Dan Rather is at it again, doing what he does best…attacking the Trump administration.
This time, it’s over the Republicans’ new Obamacare replacement, or “Trumpcare”.
Obamacare isn’t perfect. It needs work, not replacement. What the Republicans are proposing will hurt those citizens who need insurance the most, and benefit the rich. Surprised? Dan Rather is not.
So it turns out drafting major health care legislation is difficult, who knew?
For seven years we’ve been hearing from Republicans about how horrible Obamacare was, and this was the best they could come up with? A rush job that doesn’t seem to have any new ideas or fix the core problems? It seems to prove the point that this was always about rhetoric and not about actually trying to make health insurance either cover more people or lower costs.
The ball is firmly in the court of the GOP. They control the government, and President Trump made promises on the campaign trail about lower premiums, keeping your doctor, everyone staying insured, etc. Basically a version of healthcare that would be better told by Hans Christian Andersen – a fairy tale. And everyone with any sense on this issue knew it.
Legislation isn’t a campaign speech. It actually has to be made up of words that lead to law. And those words have to actually tell you something about who will win and who will lose. Who will be covered and how much it might cost. And now that we have a GOP plan, it is getting picked apart by politicians and interest groups on all sides. It is starting to look about as popular as ants at a picnic.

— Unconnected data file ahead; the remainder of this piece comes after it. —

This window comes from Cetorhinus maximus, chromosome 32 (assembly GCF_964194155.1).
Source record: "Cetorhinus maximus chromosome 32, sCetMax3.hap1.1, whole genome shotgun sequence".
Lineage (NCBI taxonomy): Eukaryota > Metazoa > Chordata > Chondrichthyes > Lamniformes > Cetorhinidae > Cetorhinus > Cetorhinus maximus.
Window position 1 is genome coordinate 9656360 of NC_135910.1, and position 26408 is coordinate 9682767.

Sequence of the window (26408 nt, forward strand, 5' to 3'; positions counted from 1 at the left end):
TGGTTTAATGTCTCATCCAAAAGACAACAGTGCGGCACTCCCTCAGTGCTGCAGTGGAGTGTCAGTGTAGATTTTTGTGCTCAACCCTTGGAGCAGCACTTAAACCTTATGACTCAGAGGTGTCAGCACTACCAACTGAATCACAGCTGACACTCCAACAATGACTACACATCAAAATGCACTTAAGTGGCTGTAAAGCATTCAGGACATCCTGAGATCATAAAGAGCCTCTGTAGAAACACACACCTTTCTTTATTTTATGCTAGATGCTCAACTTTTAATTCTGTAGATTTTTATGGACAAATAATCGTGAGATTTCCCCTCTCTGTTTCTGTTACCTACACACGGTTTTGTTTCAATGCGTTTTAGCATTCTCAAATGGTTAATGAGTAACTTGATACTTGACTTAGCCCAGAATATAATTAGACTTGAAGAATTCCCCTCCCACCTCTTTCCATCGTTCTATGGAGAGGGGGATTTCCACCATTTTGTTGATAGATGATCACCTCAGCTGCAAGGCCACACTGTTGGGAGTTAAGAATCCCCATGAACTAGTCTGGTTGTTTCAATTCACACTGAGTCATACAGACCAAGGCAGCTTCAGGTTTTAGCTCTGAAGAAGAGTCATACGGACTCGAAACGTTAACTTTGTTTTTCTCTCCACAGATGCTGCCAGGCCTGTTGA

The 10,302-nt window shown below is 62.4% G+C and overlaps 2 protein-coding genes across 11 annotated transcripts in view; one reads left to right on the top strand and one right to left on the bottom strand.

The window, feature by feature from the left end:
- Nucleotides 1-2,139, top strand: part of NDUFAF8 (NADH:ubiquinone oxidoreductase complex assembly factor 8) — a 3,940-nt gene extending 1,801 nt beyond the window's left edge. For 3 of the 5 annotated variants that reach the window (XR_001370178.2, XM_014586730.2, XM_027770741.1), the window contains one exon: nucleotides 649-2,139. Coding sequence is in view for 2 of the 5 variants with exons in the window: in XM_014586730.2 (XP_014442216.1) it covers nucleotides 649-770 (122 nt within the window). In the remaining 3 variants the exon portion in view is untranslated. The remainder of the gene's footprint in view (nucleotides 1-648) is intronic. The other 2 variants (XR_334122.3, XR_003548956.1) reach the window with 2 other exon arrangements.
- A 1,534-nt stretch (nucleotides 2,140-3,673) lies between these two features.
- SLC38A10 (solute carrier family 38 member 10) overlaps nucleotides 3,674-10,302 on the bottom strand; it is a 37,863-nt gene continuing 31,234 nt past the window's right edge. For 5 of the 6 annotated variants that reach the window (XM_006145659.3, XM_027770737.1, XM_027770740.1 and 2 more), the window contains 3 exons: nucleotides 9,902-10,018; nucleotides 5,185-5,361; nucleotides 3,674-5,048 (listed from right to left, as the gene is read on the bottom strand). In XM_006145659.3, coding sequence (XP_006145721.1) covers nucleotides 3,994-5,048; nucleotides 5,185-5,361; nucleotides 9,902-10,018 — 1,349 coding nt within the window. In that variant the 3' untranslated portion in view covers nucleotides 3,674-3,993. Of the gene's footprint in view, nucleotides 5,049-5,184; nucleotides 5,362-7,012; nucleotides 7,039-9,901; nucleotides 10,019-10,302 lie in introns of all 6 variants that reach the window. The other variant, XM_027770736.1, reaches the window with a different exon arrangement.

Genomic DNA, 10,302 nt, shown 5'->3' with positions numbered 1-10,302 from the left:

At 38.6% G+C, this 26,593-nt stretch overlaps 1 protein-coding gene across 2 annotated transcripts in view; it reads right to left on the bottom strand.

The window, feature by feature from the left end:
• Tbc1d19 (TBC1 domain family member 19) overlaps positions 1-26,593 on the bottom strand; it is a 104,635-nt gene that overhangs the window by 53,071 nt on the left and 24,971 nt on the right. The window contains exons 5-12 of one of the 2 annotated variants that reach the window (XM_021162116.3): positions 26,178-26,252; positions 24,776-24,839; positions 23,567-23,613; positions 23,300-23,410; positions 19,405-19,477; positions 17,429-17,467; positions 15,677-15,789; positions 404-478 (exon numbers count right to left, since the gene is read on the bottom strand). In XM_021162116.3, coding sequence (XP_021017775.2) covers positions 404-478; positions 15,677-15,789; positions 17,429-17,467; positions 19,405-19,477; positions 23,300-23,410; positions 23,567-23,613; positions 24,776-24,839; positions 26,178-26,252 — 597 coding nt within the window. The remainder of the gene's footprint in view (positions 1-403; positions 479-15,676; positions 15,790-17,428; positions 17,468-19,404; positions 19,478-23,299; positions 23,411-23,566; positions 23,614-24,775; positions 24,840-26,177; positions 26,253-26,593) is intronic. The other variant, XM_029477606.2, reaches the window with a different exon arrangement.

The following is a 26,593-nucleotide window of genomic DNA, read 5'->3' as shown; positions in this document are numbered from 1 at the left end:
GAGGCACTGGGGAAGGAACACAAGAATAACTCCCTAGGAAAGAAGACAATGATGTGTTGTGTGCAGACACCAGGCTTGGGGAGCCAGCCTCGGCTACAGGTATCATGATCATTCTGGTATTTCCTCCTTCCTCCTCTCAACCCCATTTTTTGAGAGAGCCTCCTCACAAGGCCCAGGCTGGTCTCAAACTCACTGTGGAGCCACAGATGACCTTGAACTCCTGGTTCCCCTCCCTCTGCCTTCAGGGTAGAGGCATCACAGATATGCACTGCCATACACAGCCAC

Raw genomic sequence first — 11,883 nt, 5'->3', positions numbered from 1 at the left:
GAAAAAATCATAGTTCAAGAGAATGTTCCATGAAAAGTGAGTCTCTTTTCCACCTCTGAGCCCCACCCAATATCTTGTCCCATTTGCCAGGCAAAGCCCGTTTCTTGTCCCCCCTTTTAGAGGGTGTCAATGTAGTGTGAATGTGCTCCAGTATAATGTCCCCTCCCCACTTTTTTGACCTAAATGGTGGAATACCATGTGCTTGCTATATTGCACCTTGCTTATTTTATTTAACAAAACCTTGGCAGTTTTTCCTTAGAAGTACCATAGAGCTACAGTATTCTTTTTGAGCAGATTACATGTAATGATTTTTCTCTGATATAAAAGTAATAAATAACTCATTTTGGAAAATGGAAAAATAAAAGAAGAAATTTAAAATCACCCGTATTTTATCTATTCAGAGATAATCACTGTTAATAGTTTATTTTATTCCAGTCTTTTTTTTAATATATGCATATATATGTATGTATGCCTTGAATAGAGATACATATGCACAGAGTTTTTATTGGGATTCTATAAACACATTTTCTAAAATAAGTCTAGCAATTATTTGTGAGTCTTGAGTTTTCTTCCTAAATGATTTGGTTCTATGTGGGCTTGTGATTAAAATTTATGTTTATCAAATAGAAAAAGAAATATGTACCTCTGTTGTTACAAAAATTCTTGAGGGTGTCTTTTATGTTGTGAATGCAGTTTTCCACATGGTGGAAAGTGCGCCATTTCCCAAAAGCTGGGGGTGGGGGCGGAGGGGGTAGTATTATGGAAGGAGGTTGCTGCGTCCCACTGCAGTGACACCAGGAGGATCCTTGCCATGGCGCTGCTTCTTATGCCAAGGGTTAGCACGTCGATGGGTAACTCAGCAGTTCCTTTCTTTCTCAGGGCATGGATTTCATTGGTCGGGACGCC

You had to guess that with Paul Ryan running the show, progressives would not end up liking the result. Millions more likely uninsured? Check. Massive tax cuts for the rich? Looks that way. Also, some powerful outside voices are lining up in opposition. The AARP said ” this harmful legislation would make health care less secure and less affordable.” You can also add a major hospital group and others in the healthcare industry to the critics.
But perhaps most threatening to the long term prospects for the bill is the push and pull within the Republican Party. Moderate Senators are complaining about how rushed the process is and what will likely happen to lower income Americans. Meanwhile, the hardline conservatives see this effort as some sort of Obamacare light. And they are being propelled by outside groups on the right.
There is a lot of wonderful analysis in the press about what the GOP approach means in terms of policy. But ultimately, sadly, this will be decided on political grounds. When Ryan said “Doing big things is never easy, but we have made a promise, and we’re going to keep that promise,” he was talking of political promises made on campaign trails and fanned by conservative media. He was not talking of making promises to insure more Americans.
So here we stand. And President Trump is swinging the full weight of his Administration behind the Ryan plan. Maybe that will be enough to arm twist skeptical Republicans. Or maybe this effort will fall apart in spectacular failure. Mr. Trump promised to replace and repeal Obamacare on day one. But the Affordable Care Act (yes to some out there, that is the same as Obamacare) is still the law of the land. And who knows how long that may last. It likely will be dramatic political theater. It’s just a horrible shame that the stakes being toyed with are millions of Americans and their health insurance.